And this is not the rhetoric of the unhinged, it is the manner by which our country is being run these days, and so far, no one has been truly punished for it. Think about it: Valerie Plame's life was put in jeopardy, and her career ended, because someone extremely high up in our government consciously decided to do so. How is that any different from what this jackass blogger did? Granted, the blogger was too freaking lazy to do the research himself and find the names and addresses of the reporters/editors that offended his sense of, I dunno, "righteousness"? The impulse was exactly analogous, however, and it's not hard to see how this kind of thing can happen. Scooter has yet to spend a single day in jail, and may not ever. No one else involved has even been indicted in the Plame case. These vicious thugs are this blogger's heroes--it's only natural that he would try and emulate their behavior, because that's how weak-minded morons behave. They are incapable of understanding, compassion, or even simple human decency, and have a perceptual blindness preventing them from realizing that they are destroying this country even faster than we founded it.
Realizing that I may be found guilty of breaking Godwin's Law, I can honestly think of no better analogy to what has been happening in the last 5 years than the rise of Hitler's Nazis. The same fanaticism and fervent belief in a quasi-religious movement (c'mon, people, no one with any sense of true morality can honestly claim that what these criminals advocate has anything remotely connected with Christianity), the same blind following of insane leadership that promises a way out of some perceived targeted oppression, the same concentrated power in a single political entity, the same attempted suppression of all forms of communication not deemed "patriotic support", the same rejection of reason in favor of faith--we are living through the late 1920s and early 1930s in Germany, folks.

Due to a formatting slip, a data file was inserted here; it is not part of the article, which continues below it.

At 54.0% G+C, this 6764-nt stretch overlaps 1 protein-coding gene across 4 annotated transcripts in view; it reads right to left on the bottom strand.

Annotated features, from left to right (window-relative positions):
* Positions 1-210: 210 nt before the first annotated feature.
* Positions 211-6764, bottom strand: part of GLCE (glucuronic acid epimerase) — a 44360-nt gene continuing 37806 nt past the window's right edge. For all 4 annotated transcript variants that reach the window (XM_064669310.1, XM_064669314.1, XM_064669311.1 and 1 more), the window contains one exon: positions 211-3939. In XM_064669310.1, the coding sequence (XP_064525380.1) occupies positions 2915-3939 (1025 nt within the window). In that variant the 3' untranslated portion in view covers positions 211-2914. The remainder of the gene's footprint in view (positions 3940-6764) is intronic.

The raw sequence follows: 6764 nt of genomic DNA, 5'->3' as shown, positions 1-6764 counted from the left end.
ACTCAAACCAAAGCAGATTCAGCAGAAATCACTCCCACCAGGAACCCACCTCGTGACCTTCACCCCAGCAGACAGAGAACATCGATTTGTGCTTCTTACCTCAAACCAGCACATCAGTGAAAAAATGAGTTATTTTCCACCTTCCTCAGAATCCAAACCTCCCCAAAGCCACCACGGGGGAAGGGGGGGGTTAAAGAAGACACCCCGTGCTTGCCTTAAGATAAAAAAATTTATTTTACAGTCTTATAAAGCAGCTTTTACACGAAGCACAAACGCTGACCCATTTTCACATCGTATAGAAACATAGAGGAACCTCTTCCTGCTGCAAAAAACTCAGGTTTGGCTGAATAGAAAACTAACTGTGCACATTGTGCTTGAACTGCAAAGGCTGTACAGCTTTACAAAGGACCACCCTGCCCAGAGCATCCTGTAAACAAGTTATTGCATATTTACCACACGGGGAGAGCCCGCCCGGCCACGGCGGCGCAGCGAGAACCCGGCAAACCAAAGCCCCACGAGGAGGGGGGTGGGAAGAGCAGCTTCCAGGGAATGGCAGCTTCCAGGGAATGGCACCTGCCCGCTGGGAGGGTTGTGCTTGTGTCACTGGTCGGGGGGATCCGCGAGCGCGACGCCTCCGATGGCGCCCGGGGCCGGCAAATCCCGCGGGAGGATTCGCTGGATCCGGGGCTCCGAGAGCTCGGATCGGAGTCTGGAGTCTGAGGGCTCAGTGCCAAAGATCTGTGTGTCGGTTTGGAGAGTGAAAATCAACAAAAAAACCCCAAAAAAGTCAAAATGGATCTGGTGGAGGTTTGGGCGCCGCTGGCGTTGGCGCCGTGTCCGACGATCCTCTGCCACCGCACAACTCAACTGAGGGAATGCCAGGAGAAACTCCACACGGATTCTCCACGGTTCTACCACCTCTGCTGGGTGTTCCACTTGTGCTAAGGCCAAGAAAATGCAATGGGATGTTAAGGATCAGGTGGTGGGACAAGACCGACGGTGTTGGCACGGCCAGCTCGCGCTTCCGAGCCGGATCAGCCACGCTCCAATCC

I know I'm preaching to the choir here, but we all know somebody who still thinks the Republicans just have "a few bad apples", if not worse. They are wrong. The whole Party is corrupt at best, is consciously subversive at worst, and is killing America. We must educate and inform those still voting with an "R" next to their names at the ballot booths: this is not your parents' Republican Party.
This is not the Party of Lincoln or Teddy Roosevelt. This is the Party of death, deception, and dishonor. This is the Party of Rush Limbaugh, Karl Rove, Dick Cheney, Grover Norquist, Rupert Murdoch, Duke Cunningham, Kenny Lay (may Satan hold him dear), and Tom DeLay. These sociopaths are incapable of caring about you or anything you hold dear, and they will continue to flaunt your ignorance and steal your money until you are broke, unemployed, and living on the streets if you let them. Stop believing their lies, and stop thinking that it's not that bad, because they won't stop lying, and it is getting that bad. Wake up to what is happening here, please.